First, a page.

When the Mega Millions jackpot hit an all-time high of $1.6 billion this week people across the country clamored to get a piece of the pie. And Berkeley was no exception. More than a dozen people came into Food Town Market on the corner of Prince and Sacramento streets just hours before Tuesday evening’s draw.
For just $2 people could dream of having as much money as Sheryl Sandberg or Michael Jordan. But, for many, their aspirations were modest: Take care of people closest to them and give some away.
“That’s the dream: I’m going to make everyone happy,” said 53-year-old Mohammad Salim of Berkeley. The Pakistan native has traveled the world and can’t fathom spending the money on himself when others can’t access basic necessities. “It’s selfish,” he said.
Phuong Anh Saeturn, 37, echoed a similar sentiment saying she wants to use the money to take care of her kids: “Who can spend that much money?”
For others, it wasn’t such a mystery.
Tarik K., who declined to give his last name — in case he won — laid out his plan if his number was drawn: “Keep a low profile, move to Sacramento, get two financial advisors, get a lawyer, diversify the funds, buy real estate, buy into franchises like McDonald’s, Starbucks and Burger King.” Then he’ll watch that money grow.
The 37-year-old opened his brown leather wallet to reveal a stack of lottery tickets. He’s gone store to store in an attempt to spread a wide net and had spent $100 on tickets at the time of this report.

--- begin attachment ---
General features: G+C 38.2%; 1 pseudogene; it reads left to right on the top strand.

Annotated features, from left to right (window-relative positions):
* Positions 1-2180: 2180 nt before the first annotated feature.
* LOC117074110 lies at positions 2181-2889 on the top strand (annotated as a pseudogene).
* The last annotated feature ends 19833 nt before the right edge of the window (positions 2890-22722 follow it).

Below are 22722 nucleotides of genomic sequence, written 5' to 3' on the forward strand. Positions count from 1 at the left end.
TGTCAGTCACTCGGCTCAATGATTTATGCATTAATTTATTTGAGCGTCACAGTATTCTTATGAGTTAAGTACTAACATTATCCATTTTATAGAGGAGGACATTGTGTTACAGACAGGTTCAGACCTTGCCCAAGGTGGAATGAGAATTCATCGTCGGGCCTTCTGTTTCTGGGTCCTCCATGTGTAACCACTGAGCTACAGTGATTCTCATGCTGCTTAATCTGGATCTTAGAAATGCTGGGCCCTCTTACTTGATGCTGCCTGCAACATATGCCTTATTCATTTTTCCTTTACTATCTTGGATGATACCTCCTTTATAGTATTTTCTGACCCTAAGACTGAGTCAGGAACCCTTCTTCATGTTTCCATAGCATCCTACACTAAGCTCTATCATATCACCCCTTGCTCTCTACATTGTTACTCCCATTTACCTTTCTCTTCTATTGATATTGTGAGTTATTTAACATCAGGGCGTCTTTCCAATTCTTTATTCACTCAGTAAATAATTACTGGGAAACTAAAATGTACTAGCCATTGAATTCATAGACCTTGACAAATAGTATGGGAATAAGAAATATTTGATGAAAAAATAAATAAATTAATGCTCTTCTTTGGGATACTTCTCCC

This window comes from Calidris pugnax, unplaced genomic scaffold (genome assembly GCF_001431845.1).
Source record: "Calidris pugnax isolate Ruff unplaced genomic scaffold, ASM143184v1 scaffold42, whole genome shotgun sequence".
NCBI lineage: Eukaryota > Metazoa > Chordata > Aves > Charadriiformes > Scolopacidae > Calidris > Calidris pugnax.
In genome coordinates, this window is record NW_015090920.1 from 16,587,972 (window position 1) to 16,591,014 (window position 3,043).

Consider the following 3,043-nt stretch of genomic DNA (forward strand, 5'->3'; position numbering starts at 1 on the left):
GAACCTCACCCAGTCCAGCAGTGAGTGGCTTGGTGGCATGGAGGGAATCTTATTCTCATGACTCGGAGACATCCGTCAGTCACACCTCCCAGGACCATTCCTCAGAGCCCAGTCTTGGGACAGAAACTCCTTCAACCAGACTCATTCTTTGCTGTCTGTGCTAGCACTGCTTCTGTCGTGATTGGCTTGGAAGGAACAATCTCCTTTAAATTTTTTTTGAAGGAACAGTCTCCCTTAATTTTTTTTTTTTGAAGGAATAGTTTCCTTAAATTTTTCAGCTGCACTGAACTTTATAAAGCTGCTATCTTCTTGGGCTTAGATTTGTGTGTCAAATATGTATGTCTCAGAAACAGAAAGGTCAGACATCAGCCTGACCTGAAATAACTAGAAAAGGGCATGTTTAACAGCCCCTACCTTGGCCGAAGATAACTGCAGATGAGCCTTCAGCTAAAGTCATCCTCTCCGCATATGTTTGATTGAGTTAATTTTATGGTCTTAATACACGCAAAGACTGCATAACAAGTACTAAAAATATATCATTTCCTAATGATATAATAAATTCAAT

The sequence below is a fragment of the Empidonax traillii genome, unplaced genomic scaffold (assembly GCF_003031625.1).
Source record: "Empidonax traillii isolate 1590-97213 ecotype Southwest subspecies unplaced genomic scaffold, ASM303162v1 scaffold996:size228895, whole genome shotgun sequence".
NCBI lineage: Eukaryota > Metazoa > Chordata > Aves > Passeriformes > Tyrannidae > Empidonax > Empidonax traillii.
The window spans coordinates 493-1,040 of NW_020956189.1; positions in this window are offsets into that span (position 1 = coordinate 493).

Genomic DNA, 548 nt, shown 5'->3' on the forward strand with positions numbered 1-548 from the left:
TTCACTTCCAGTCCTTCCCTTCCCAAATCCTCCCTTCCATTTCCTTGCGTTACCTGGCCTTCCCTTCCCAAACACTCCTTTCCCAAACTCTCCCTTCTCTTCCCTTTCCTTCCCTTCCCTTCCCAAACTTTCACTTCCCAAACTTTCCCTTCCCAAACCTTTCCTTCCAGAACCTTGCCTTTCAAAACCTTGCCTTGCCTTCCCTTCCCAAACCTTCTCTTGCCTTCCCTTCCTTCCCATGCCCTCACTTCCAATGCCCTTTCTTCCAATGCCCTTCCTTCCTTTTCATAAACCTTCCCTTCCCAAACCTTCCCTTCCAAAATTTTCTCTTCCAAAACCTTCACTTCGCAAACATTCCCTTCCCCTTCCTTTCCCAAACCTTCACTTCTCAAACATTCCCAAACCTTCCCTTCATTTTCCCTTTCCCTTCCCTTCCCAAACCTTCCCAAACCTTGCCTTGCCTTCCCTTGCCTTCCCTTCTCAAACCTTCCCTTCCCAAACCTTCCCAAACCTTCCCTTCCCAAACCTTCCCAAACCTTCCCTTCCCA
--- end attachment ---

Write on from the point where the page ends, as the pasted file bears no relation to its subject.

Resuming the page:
Another strategy took shape in the form of a yellow piece of paper. Susana Hernandez, 34, came with a handwritten note from her mother. The note had the birthdays of family members in six number sequences, exactly the lottery’s format.
“If it’s not your birthday you’re not lucky,” joked Jay Mo, who sold her the ticket.
Mo, 30, has worked at the store for six years and has never sold a winning ticket. But he said he was hopeful this time.
If his store had sold the winning ticket, he would make a cool $1 million dollars in bonuses from the lottery system. Regardless of the potential payout, he also bought 10 tickets.
“If you don’t play you can’t win,” he said. It is an idea that’s repeated often.
“I’d be dumb not to play,” said Eddie Slaughter, 51, who works at the barbershop connected to the store. He didn’t think he’d win, but said, “Your chances are as good as anybody else’s.”
And those chances were slim. The odds of winning the jackpot were one in 302 million. But people came in anyway, because one in 302 million is better than zero.
The winning numbers were drawn Tuesday at 8 p.m., and a ticket bought in South Carolina scooped $1.537 billion. Some tickets sold in California, including in Stockton and San Francisco, produced five out of six numbers. Those pay out $1 million.
James Tensuan is a master’s candidate at UC Berkeley’s Graduate School of Journalism.